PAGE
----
Another Good Mate Gone

© 2015, Helen Harvey

Winner, 2015 Bronze Spur Award for Written Bush Poetry, Camooweal, Queensland.

A silver mist is rising from the banks along the creek;
    the wattle blossoms glisten like gold baubles, wet and sleek,
while gum leaves droop like teardrops from each Eucalyptus tree
    a Heron breaks the silence with its call, so eerily.
The muted sunlight struggles through a slowly shifting veil,
    to fall upon the figure of an old man, slow and frail,
who wanders without purpose on this breathless Winter day,
      now lost within the silence and the angst he feels today.

The man has felt the barbs of pain so many times before,
    so often has such sorrow called upon his humble door.
Fine lines etched in his weathered face tell stories of their own,
    and each one marks a loved one passed or good mate he had known.
He searches, not for solace in a spirit or a god,
    for any faith had withered on the hard road that he trod,
but feels the losses harder, as he ages, to go on,
    for time will heed not man nor beast.  Another good mate gone.

The dampened earth beneath his tread stirs visions from the past,
    as dewy banks are blended with dark shadows gum trees cast.
His loved ones, long departed, seem so close to him today,
    as if their spirits chose this place, now cloaked in misty grey.
Their closeness brings him comfort as another joins their fold;
    one more good friend has bid farewell;  the world seems now, more cold.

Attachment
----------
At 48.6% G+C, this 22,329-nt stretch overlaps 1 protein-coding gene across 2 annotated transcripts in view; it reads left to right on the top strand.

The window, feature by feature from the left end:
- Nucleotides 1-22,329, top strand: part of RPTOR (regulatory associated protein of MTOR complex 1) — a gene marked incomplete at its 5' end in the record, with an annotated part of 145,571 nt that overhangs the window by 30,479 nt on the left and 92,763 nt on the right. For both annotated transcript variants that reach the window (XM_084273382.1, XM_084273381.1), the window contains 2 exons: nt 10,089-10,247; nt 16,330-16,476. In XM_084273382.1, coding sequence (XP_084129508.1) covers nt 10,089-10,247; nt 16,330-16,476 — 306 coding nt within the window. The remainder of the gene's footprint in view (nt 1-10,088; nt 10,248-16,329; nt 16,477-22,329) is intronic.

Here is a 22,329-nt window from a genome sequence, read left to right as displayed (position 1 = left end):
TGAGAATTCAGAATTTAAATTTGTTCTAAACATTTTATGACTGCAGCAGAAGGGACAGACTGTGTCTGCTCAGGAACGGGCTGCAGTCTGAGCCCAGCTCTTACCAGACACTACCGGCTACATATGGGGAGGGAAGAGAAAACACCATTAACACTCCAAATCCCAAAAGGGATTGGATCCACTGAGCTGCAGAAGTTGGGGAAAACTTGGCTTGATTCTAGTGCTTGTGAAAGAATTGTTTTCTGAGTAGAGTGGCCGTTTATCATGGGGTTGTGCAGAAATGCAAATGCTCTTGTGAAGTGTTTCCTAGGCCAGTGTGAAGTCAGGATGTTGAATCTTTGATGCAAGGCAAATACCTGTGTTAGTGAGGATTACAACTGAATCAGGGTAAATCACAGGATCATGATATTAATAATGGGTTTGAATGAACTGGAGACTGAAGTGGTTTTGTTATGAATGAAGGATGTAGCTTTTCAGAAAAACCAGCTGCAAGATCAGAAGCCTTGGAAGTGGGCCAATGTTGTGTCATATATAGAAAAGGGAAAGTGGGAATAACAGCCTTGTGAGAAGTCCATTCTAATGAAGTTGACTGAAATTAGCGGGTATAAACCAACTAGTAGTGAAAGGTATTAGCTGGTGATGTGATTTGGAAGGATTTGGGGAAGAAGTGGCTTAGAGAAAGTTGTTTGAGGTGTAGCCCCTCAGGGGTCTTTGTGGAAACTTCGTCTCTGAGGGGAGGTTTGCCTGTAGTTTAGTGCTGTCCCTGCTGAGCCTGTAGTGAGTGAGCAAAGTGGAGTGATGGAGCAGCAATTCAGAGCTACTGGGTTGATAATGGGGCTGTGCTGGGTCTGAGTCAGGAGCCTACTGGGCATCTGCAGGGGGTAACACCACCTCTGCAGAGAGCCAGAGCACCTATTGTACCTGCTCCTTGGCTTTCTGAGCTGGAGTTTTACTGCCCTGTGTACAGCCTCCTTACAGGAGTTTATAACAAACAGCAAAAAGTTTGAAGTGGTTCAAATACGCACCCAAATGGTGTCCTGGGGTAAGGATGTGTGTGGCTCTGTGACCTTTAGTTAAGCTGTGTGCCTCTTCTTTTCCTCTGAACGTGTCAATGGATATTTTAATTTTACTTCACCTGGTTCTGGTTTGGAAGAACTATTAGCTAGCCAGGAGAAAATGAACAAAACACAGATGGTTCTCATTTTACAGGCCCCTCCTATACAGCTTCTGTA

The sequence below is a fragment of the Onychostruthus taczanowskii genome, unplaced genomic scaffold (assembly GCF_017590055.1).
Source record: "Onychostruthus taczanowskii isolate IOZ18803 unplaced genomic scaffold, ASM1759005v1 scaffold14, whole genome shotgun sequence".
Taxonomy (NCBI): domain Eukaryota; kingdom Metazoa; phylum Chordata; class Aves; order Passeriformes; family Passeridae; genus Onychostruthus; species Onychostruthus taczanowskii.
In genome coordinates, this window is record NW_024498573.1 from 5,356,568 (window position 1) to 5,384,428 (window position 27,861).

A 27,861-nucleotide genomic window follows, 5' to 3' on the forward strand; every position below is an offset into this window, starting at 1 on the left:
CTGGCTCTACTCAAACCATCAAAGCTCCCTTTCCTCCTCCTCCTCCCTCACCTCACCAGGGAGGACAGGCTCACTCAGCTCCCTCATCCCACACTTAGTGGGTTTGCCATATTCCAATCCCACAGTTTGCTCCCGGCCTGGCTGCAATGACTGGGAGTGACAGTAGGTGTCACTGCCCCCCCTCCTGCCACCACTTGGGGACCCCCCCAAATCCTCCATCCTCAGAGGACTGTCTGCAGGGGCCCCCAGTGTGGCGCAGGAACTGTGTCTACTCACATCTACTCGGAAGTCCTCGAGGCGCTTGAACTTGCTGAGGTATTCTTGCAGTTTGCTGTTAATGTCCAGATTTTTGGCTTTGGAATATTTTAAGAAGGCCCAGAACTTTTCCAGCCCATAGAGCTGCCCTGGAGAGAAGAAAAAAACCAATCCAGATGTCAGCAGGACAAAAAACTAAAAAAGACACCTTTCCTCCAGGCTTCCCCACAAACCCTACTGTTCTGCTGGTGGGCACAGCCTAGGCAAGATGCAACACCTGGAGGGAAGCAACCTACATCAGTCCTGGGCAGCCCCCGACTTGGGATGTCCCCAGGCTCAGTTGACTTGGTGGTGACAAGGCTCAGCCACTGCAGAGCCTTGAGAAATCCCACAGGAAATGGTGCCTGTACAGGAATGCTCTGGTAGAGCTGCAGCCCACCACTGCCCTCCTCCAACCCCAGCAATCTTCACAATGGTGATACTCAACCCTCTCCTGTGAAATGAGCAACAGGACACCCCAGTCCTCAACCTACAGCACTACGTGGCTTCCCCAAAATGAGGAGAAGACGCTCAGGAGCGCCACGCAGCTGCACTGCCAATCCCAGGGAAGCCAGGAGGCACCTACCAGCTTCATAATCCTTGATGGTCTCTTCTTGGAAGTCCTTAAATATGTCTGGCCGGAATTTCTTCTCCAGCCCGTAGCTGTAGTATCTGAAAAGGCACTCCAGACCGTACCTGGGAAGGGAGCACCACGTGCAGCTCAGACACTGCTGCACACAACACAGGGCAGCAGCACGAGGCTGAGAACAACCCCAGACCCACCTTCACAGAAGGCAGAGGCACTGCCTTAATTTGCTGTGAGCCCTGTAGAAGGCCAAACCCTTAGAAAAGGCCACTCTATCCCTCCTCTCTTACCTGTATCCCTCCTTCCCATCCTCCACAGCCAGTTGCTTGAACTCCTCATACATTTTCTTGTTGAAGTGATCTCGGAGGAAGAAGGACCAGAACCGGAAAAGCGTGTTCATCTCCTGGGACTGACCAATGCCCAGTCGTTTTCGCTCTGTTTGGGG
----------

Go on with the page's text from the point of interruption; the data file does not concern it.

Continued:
The void he feels is hard to bear, with fewer friendships left,
    yet, gives him reason to endure – not yield to his bereft.

His youthful days saw lonely times on outback station run,
    when handshakes were a solemn oath and men’s respect, hard won.
He’s cheated death more times than he would care to think about,
    but sometimes mused why he was spared while others time ran out.
The life he lived has moulded him to what he is today –
    places he’s been – past times he’s seen – from draught horse in the dray;
from broadaxe, adze, gaunt bullockies – the teams they drove upon
    the rough scrub tracks through Cypress Pine. Those mates – those days – all gone.
His calloused hands bear testament to life in past domains;
    the cattle camps – the endless miles – the bare and wind-swept plains;
The floods that followed ten year droughts – the fires that razed the land,
    to leave behind black silhouettes that was a gum tree stand.
The shearing runs he followed, guided by the evening star,
    prompt memories of older mates and scent of wool and tar;
their faces flit through foggy haze where shadows still remain,
    but like the years behind him now, their images soon wane.

He feels his life has few regrets but if he lived again,
    good time would not be wasted on the weak or lesser men
but lavished on close family – his strength throughout the years;
    such thoughts just make it harder as this painful parting nears.
The silver mist has risen from the banks along the creek;
    gold wattle blossoms glisten in pure light the shadows seek;
the church bell tolls – the time has come – he knows he must move on;
    another farewell he must make.  Another good mate gone.

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